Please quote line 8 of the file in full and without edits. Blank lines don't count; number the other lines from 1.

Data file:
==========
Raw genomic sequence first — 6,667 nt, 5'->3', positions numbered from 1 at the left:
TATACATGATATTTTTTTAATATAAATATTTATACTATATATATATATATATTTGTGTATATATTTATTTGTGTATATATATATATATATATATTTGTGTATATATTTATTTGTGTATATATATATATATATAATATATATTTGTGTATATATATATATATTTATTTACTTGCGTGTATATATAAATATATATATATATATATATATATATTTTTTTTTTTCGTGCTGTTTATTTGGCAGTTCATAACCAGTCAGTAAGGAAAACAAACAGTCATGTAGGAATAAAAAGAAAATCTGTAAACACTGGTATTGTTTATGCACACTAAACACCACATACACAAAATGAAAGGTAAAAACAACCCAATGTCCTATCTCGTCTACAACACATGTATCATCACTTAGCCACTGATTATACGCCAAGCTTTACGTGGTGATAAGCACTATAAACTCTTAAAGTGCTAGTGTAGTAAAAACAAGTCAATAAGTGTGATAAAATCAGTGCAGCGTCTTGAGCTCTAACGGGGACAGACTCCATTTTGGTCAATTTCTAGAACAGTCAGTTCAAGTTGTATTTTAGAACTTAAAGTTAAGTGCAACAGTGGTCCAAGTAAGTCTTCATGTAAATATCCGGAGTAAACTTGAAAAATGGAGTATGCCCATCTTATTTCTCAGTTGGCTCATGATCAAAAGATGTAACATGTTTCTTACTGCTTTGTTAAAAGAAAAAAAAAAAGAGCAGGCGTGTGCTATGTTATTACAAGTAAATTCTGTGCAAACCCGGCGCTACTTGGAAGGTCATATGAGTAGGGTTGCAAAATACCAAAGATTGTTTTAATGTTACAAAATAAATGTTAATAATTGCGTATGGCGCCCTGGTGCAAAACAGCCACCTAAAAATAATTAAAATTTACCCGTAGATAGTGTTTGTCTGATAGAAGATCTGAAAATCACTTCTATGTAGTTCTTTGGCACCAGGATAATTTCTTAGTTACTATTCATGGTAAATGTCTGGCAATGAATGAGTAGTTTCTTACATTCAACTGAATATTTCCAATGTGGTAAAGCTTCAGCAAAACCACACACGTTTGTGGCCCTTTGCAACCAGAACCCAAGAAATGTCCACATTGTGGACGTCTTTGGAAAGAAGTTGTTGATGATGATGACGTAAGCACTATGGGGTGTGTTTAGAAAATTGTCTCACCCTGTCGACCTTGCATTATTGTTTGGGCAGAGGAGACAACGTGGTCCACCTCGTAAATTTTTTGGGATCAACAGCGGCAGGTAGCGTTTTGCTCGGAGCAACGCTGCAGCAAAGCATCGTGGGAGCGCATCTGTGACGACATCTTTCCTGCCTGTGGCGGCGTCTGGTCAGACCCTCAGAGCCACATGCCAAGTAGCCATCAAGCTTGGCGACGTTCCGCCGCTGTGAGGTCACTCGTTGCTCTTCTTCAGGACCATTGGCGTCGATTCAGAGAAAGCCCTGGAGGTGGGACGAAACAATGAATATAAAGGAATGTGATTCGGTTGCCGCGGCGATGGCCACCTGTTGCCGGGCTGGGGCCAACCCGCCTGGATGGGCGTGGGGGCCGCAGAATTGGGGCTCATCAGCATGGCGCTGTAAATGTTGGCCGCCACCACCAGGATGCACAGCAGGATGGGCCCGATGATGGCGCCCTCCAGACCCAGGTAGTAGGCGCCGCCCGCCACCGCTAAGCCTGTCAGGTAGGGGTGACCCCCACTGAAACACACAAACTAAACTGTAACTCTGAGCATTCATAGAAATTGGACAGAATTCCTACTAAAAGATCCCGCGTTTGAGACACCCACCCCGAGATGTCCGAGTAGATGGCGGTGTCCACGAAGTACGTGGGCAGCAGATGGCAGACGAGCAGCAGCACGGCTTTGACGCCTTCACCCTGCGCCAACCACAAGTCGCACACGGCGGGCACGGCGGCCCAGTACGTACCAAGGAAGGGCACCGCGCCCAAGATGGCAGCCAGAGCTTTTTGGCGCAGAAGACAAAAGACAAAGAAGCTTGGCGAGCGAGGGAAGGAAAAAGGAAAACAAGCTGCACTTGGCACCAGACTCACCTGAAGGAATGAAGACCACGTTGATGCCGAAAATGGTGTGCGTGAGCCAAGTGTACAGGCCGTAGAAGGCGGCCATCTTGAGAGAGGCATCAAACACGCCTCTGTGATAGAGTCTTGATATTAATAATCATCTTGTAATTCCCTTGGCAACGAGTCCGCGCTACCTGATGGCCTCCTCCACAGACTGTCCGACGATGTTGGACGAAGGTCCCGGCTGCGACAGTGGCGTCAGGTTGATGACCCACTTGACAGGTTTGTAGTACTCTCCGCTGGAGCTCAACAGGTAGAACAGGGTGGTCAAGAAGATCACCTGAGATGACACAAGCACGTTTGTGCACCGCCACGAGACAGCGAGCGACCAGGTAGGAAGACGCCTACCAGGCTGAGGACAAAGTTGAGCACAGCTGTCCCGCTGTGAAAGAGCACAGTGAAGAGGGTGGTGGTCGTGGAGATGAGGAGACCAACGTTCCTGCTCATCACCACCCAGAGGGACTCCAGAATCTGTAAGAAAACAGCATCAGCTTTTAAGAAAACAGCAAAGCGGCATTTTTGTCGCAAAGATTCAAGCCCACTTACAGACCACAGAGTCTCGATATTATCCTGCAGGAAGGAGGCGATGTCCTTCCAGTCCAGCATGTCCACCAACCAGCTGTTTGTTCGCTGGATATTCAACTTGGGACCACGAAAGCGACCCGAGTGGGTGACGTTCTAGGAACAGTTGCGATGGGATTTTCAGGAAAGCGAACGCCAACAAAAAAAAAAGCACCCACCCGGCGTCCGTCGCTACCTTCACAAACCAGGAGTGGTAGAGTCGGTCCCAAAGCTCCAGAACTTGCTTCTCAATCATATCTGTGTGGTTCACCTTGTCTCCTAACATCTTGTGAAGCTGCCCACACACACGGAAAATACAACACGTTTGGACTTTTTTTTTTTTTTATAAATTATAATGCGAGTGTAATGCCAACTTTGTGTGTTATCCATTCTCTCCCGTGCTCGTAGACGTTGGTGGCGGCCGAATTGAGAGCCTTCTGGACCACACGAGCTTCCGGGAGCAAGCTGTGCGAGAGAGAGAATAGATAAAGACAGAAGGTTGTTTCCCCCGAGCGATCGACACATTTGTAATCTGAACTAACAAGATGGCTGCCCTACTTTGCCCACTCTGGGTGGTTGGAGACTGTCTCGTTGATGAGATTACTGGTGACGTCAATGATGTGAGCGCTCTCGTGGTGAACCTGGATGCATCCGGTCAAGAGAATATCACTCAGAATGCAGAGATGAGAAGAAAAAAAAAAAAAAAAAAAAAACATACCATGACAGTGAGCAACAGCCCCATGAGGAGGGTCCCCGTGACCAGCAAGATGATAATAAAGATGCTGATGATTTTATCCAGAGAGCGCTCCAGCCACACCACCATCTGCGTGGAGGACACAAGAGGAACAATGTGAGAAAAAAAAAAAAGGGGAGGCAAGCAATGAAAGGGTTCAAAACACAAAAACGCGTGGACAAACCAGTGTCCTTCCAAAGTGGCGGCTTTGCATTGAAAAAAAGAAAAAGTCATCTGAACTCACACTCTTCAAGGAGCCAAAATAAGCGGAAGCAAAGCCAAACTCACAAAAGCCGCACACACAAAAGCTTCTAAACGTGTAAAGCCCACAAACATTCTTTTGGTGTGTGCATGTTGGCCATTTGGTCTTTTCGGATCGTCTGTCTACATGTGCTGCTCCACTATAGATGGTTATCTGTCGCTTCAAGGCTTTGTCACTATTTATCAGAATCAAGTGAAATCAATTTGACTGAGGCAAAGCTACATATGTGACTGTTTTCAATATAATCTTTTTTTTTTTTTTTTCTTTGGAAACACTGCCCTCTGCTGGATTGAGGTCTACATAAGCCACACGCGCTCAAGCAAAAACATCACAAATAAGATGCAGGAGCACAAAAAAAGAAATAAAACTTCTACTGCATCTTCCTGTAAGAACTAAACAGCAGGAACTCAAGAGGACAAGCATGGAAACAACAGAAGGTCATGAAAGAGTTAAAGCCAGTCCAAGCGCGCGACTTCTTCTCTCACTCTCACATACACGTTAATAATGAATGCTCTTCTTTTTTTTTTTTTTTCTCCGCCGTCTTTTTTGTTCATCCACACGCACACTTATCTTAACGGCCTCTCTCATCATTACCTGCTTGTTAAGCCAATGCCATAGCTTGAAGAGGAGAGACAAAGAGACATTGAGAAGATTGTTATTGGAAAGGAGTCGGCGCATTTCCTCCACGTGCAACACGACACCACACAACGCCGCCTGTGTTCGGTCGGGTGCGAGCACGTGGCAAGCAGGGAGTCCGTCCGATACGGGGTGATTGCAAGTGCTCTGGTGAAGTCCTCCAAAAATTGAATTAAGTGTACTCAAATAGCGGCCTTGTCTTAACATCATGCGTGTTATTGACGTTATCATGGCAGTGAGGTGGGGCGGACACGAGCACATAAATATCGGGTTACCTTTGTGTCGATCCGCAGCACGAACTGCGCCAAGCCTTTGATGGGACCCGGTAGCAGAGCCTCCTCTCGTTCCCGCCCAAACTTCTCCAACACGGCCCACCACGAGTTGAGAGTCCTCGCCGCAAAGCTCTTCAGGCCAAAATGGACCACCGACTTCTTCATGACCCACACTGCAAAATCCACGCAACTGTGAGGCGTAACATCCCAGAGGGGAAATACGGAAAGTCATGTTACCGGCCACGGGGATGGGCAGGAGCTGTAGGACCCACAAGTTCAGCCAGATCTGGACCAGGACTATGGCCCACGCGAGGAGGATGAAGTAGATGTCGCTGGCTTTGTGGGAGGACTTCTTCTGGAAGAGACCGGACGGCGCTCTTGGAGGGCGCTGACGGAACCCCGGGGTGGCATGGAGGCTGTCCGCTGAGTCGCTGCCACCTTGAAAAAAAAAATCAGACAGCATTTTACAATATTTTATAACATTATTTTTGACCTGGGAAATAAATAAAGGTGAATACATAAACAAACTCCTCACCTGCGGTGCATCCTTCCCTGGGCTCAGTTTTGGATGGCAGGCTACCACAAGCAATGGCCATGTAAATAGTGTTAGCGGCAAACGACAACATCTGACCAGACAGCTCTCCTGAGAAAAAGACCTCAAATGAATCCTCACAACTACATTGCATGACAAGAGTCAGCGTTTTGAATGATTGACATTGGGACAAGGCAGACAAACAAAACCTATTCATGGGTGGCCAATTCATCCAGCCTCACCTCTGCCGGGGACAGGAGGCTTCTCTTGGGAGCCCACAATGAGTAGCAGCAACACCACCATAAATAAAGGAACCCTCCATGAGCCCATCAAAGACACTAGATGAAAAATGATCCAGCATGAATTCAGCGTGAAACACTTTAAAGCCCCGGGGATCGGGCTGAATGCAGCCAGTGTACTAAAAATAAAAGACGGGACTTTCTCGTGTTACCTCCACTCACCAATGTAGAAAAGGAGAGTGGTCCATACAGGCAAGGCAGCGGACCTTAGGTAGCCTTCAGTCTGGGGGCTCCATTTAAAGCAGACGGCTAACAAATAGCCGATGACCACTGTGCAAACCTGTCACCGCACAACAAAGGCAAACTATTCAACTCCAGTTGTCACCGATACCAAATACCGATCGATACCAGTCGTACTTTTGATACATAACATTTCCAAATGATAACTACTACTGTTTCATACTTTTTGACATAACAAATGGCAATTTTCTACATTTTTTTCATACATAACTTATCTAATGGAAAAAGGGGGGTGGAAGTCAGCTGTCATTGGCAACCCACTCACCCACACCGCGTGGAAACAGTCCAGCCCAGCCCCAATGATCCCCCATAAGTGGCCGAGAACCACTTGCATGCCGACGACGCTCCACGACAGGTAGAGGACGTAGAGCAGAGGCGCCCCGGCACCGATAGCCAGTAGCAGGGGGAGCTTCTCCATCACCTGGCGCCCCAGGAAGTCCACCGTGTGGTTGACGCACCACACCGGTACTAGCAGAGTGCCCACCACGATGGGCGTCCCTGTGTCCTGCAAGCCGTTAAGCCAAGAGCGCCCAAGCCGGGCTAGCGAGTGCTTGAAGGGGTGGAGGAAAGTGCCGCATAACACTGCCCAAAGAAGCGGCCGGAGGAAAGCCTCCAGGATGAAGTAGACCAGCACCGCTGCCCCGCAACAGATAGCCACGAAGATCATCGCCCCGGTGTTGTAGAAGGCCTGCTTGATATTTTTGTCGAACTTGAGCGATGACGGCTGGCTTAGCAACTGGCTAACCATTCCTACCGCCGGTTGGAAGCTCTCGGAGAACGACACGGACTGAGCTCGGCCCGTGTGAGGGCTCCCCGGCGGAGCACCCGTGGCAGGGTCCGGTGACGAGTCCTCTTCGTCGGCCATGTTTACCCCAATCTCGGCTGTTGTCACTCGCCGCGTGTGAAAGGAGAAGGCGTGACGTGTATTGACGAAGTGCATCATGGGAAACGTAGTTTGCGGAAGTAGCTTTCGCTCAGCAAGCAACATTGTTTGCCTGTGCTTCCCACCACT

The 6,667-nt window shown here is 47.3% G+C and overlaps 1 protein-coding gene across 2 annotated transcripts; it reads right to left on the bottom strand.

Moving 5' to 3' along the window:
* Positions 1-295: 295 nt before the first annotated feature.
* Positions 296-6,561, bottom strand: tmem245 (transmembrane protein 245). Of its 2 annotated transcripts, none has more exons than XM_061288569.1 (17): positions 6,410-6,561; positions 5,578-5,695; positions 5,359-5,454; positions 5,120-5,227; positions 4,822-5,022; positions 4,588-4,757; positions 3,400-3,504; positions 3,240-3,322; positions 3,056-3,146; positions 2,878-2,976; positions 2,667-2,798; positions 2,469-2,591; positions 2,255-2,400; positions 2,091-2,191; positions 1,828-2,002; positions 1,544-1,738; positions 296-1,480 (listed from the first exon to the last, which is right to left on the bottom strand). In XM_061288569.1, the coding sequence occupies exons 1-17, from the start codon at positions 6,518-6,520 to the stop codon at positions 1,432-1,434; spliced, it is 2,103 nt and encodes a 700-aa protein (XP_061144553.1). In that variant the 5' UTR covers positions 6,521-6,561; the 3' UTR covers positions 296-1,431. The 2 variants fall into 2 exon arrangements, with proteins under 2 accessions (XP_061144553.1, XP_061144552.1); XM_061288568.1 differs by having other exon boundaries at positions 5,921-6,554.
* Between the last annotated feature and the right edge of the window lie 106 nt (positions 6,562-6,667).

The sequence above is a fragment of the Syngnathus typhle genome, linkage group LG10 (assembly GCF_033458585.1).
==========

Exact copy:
The sequence above is a fragment of the Syngnathus typhle genome, linkage group LG10 (assembly GCF_033458585.1).